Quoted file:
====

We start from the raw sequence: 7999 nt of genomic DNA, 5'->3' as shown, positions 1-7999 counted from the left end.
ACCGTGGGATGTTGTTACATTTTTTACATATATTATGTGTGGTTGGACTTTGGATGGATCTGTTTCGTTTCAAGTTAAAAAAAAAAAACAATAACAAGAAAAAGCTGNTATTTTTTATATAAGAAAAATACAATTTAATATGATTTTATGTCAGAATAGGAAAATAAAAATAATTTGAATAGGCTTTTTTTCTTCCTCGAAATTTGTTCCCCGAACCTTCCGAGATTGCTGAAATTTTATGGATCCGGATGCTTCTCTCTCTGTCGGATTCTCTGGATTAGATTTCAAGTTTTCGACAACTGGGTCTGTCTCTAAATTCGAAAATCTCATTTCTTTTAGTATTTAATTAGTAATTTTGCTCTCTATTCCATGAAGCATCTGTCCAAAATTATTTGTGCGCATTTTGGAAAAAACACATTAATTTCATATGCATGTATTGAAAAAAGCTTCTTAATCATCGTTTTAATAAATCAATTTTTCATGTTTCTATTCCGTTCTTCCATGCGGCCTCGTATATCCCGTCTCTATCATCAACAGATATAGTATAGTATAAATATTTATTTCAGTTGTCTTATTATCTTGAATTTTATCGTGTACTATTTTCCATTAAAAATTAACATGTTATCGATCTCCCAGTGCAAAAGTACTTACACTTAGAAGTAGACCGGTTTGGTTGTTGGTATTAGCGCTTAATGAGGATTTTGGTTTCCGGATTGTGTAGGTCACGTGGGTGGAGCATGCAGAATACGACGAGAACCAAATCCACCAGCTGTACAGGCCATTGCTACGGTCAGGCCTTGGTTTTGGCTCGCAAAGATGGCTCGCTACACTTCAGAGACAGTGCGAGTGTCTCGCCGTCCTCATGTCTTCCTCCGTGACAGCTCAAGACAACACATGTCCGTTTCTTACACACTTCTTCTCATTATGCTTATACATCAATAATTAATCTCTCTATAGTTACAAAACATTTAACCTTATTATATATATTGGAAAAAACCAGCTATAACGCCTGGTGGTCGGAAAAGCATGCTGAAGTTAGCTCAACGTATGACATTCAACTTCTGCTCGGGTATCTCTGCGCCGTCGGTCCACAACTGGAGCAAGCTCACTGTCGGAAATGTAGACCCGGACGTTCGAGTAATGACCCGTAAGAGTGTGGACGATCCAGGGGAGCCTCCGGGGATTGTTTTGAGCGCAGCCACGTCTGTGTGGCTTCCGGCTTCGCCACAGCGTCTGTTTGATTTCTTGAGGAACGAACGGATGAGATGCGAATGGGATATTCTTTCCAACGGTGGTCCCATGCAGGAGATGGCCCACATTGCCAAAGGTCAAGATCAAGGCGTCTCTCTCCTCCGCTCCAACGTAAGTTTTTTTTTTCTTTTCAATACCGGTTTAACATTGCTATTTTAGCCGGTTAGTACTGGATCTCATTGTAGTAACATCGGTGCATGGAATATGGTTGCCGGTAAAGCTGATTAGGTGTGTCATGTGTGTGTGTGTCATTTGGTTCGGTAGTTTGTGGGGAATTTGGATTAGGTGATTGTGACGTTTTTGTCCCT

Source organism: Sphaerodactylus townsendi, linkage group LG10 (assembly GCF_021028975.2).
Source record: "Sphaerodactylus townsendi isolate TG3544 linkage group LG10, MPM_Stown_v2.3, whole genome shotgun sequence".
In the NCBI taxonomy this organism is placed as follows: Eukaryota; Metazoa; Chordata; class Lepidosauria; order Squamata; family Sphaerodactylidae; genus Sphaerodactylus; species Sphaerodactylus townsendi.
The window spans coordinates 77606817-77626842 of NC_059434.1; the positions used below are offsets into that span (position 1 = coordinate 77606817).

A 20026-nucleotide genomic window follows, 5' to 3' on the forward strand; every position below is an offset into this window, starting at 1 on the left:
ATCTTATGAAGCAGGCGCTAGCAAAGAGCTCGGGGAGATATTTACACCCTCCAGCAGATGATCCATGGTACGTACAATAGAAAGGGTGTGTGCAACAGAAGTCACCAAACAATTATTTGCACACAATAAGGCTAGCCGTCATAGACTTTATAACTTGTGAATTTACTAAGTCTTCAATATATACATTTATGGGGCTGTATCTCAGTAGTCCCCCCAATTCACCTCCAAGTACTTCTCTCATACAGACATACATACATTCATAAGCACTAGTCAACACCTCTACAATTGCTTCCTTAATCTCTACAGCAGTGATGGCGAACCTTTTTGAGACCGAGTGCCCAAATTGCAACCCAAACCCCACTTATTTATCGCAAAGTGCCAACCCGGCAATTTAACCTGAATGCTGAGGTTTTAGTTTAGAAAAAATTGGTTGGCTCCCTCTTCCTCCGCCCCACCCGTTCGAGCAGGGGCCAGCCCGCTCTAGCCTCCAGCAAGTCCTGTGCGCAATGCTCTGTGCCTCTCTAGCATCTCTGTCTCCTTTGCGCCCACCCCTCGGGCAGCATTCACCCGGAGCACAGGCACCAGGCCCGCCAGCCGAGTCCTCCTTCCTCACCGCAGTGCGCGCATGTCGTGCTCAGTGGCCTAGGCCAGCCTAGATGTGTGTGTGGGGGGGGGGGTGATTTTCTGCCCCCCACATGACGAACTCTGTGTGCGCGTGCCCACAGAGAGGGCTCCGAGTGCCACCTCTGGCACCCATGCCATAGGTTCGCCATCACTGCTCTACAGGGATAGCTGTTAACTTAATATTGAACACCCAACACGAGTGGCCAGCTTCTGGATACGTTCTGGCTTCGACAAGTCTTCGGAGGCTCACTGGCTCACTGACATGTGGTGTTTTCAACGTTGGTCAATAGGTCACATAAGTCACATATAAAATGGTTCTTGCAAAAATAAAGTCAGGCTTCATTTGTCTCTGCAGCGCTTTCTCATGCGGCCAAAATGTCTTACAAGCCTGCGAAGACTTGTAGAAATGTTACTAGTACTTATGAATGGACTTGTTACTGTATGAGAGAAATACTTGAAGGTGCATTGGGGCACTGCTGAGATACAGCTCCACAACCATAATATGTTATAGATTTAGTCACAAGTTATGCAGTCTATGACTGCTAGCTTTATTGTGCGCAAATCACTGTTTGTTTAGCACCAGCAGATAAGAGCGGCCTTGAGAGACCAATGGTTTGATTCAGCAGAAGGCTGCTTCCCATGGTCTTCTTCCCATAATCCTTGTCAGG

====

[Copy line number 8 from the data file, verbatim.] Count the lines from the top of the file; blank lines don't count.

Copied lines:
ATCTTATGAAGCAGGCGCTAGCAAAGAGCTCGGGGAGATATTTACACCCTCCAGCAGATGATCCATGGTACGTACAATAGAAAGGGTGTGTGCAACAGAAGTCACCAAACAATTATTTGCACACAATAAGGCTAGCCGTCATAGACTTTATAACTTGTGAATTTACTAAGTCTTCAATATATACATTTATGGGGCTGTATCTCAGTAGTCCCCCCAATTCACCTCCAAGTACTTCTCTCATACAGACATACATACATTCATAAGCACTAGTCAACACCTCTACAATTGCTTCCTTAATCTCTACAGCAGTGATGGCGAACCTTTTTGAGACCGAGTGCCCAAATTGCAACCCAAACCCCACTTATTTATCGCAAAGTGCCAACCCGGCAATTTAACCTGAATGCTGAGGTTTTAGTTTAGAAAAAATTGGTTGGCTCCCTCTTCCTCCGCCCCACCCGTTCGAGCAGGGGCCAGCCCGCTCTAGCCTCCAGCAAGTCCTGTGCGCAATGCTCTGTGCCTCTCTAGCATCTCTGTCTCCTTTGCGCCCACCCCTCGGGCAGCATTCACCCGGAGCACAGGCACCAGGCCCGCCAGCCGAGTCCTCCTTCCTCACCGCAGTGCGCGCATGTCGTGCTCAGTGGCCTAGGCCAGCCTAGATGTGTGTGTGGGGGGGGGGGTGATTTTCTGCCCCCCACATGACGAACTCTGTGTGCGCGTGCCCACAGAGAGGGCTCCGAGTGCCACCTCTGGCACCCATGCCATAGGTTCGCCATCACTGCTCTACAGGGATAGCTGTTAACTTAATATTGAACACCCAACACGAGTGGCCAGCTTCTGGATACGTTCTGGCTTCGACAAGTCTTCGGAGGCTCACTGGCTCACTGACATGTGGTGTTTTCAACGTTGGTCAATAGGTCACATAAGTCACATATAAAATGGTTCTTGCAAAAATAAAGTCAGGCTTCATTTGTCTCTGCAGCGCTTTCTCATGCGGCCAAAATGTCTTACAAGCCTGCGAAGACTTGTAGAAATGTTACTAGTACTTATGAATGGACTTGTTACTGTATGAGAGAAATACTTGAAGGTGCATTGGGGCACTGCTGAGATACAGCTCCACAACCATAATATGTTATAGATTTAGTCACAAGTTATGCAGTCTATGACTGCTAGCTTTATTGTGCGCAAATCACTGTTTGTTTAGCACCAGCAGATAAGAGCGGCCTTGAGAGACCAATGGTTTGATTCAGCAGAAGGCTGCTTCCCATGGTCTTCTTCCCATAATCCTTGTCAGG